Despite concerns expressed by Red Bull technical boss Adrian Newey that the new noses can lead to dangerous situations in terms of drivers being forced underneath other cars or barriers in the event of an impact, Lowe is much less concerned.
He thinks that the added benefit of the nose, in terms of reducing the chances of cars being launched in to the air, outweighs any downside to their design.
"It's something that has been discussed and studied a lot by the TWG [Technical Working Group] over the years, but mainly by the guidance of the FIA Institute who do a lot of research in this area," explained Lowe, who is executive director of Mercedes.
"So they are the ones that have come up with the recommendation that the low nose is the best solution, the best compromise for the range of different types of accident that a car can experience.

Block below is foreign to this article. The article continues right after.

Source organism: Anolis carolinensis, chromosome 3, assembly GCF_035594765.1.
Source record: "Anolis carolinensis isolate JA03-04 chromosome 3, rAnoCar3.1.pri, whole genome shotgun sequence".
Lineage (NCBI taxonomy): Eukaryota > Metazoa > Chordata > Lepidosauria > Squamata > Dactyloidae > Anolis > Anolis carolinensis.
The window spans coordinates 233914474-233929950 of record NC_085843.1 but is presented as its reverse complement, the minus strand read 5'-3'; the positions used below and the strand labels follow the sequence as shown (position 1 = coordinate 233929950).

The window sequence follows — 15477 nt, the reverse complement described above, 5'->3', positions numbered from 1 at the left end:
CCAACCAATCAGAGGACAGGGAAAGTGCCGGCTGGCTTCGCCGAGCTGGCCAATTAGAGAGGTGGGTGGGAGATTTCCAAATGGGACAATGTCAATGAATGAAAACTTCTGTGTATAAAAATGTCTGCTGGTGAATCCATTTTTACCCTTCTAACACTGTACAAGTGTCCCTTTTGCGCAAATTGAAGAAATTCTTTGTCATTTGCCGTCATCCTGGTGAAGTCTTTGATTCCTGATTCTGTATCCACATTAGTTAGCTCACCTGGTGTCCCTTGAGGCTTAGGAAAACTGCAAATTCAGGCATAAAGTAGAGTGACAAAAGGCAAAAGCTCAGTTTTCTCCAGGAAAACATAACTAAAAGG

"There is no one perfect solution to every single type of impact, but we need to consider impacts of all kinds of directions around other cars, particularly with an impact into a rear tyre as we saw with Mark Webber in Valencia where the launch is the real risk.
"That is particularly one where the low nose is very helpful. So the analysis and research has been that this is the best compromise and I respect that, with something that has been worked through thoroughly by the TWG."
Newey expressed his concerns ahead of the first pre-season test about the downside of the new lower noses for 2014.
"If you hit the back of the car square on, then you go underneath it and end up under the rear crash structure, which I think is a much worse scenario," he said.